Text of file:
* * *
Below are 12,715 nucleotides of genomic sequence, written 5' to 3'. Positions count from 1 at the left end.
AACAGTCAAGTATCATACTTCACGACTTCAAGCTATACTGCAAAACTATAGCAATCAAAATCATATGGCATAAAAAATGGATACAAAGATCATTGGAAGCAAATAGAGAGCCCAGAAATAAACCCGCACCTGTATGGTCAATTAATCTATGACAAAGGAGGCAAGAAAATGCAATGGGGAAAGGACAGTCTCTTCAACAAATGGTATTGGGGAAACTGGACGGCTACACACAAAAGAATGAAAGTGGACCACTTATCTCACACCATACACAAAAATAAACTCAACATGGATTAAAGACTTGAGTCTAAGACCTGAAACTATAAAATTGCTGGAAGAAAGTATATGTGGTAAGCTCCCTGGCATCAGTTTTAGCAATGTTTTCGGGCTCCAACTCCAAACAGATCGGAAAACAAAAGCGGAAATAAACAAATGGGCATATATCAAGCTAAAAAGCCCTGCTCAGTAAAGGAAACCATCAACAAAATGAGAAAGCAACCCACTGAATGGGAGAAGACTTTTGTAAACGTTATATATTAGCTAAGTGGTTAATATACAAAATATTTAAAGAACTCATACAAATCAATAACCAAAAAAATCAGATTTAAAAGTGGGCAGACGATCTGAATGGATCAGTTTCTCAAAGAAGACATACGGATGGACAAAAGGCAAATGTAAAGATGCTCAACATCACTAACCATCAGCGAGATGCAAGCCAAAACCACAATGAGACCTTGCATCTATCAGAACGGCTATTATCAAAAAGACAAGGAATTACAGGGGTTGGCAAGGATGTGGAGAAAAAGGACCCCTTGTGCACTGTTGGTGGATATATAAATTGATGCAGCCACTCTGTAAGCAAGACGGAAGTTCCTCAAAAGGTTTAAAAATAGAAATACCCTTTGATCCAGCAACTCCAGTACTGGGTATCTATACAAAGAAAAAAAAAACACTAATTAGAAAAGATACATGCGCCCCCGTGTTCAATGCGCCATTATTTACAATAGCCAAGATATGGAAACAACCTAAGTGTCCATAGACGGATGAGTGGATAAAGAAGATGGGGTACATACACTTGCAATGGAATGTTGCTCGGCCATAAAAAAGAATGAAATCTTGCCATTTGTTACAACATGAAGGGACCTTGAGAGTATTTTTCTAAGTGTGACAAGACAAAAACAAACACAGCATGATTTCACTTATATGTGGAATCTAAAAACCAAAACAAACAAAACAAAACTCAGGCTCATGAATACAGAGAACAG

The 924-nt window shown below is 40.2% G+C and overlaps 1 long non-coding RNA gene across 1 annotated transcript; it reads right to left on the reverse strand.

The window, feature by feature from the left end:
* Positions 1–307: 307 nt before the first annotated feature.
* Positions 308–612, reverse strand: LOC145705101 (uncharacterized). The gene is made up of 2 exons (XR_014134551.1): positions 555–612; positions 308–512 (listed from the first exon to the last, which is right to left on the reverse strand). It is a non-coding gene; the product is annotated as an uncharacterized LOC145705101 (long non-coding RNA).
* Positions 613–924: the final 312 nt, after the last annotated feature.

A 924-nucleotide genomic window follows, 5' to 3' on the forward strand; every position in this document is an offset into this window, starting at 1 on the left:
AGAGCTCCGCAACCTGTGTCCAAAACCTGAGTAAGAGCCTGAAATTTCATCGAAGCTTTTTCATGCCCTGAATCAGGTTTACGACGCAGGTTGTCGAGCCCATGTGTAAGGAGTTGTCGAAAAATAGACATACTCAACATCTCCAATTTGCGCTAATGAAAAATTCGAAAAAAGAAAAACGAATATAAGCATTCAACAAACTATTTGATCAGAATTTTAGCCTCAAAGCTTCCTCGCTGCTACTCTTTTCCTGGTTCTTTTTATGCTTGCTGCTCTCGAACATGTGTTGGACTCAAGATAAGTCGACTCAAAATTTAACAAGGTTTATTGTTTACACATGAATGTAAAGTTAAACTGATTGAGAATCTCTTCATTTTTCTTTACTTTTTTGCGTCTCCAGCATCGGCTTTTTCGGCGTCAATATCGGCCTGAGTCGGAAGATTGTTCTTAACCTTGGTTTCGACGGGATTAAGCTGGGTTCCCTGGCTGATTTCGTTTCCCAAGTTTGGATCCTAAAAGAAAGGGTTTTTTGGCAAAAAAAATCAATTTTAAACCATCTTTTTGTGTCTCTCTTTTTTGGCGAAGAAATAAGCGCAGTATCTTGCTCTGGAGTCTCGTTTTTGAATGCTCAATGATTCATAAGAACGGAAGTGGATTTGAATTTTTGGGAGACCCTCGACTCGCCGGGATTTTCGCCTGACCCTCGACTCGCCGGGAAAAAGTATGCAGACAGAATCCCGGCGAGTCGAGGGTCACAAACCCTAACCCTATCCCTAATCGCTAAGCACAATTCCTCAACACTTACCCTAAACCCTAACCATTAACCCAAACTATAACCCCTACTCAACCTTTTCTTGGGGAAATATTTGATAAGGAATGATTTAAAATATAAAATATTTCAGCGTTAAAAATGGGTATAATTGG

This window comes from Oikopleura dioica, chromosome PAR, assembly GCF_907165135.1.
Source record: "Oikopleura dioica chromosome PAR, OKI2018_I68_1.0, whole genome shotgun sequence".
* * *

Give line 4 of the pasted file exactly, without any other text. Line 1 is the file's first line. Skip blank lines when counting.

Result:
The window, feature by feature from the left end: